Tom Hurst writes on liberty, free markets, private property rights, government and the Constitution from Nevada, USA
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Bailees and Bailers

By Tom Hurst, 21 January 2009

As we end the year 2008 and enter 2009, America's economy is in shambles primarily because government has sabotaged the essential workings of the free market by removing and then socializing essentially all risks associated with private investments. It's done this for many decades and in many ways: via the Federal Reserve Bank's artificially low interest rates have misdirected vast sums of money into real estate "investments", money that otherwise would have been more wisely invested elsewhere; via the State's implicit and explicit backing of Fannie Mae and Freddie Mac, renegade Government Sponsored Enterprises that never saw a mortgage they wouldn't buy, bundle and then pass on as a supposedly safe "investment", despite the fact that private mortgages are in all cases more wisely offered; via the State's backing of all sorts of politically connected investment banks and funds, entities that themselves knew they were too "big to fail" in the eyes of politicians and the public, and hence took on shocking amounts of risk; via the Federal Reserve's never-ending printing of money, which is then given all who worship at its altar; and even via the provision by the FDIC of "deposit insurance", which in reality only insures that depositors don't give a damn about the solvency of the institutions where they keep their money.

All of these things and many others totally destroy the essential self-regulation that makes free markets the miracles they are. Indeed, in a true free market we would have had no real estate bubble (and no tech bubble, etc.) and no outrageous risk-taking in the first place because investors would be self-regulating in that the risks they would have taken would always have been proportional to both the potential rewards and potential losses. But being in the clutches of egomaniacal government - socialist Keynesian economists all - and politically connected and therefore powerful corporate interests, the economy essentially collapsed and only one supposed solution was put forth: the mother of all bail outs, which is itself yet another destroyer of free market self-regulation and great distorter of markets. So, in light of the above, I think it would be interesting to have a look at just who is benefitting by being bailed out.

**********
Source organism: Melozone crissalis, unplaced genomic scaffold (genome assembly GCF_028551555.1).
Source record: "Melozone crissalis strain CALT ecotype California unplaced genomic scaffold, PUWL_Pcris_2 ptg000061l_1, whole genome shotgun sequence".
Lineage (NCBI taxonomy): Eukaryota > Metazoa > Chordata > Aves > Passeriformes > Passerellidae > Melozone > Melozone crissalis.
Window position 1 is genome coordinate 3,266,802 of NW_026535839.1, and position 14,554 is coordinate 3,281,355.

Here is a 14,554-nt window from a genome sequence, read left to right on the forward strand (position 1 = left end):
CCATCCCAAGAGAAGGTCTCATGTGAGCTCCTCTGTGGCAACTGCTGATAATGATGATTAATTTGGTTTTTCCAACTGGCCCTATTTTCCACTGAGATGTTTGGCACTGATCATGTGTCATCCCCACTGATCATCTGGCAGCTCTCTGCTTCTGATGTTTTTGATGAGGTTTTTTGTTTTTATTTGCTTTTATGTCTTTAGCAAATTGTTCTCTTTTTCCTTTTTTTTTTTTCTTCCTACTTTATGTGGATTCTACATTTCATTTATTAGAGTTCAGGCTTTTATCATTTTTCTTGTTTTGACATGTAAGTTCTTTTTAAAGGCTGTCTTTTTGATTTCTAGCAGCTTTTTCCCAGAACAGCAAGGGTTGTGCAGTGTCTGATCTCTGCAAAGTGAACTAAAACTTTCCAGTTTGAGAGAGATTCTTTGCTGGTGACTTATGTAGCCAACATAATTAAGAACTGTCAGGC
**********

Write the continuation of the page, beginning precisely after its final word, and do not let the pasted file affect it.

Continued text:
Commercial banks: Banks of any size will not be allowed to fail, period, because in a fiat currency system where "money" has no intrinsic value, people cannot be allowed to lose faith in either banks or the green-inked paper they trade in. Of course, the FDIC has increased their "insurance" coverage to $250,000, creating the perverse incentives of inducing both individuals and banks to accept higher risks because they are supposedly insured against loss. Never mind that the FDIC has already run out of money several times in the past year and thus required its own bail out with our tax dollars. Imagine what will happen when they have to bail out a truly big bank, or all of the banks! I'm guessing banks would be nationalized at that point, and our assets in them valued at whatever small value the government will attribute to them. But until then, it will be business as usual for the banks, but using tax dollars instead of their own dollars as working capital.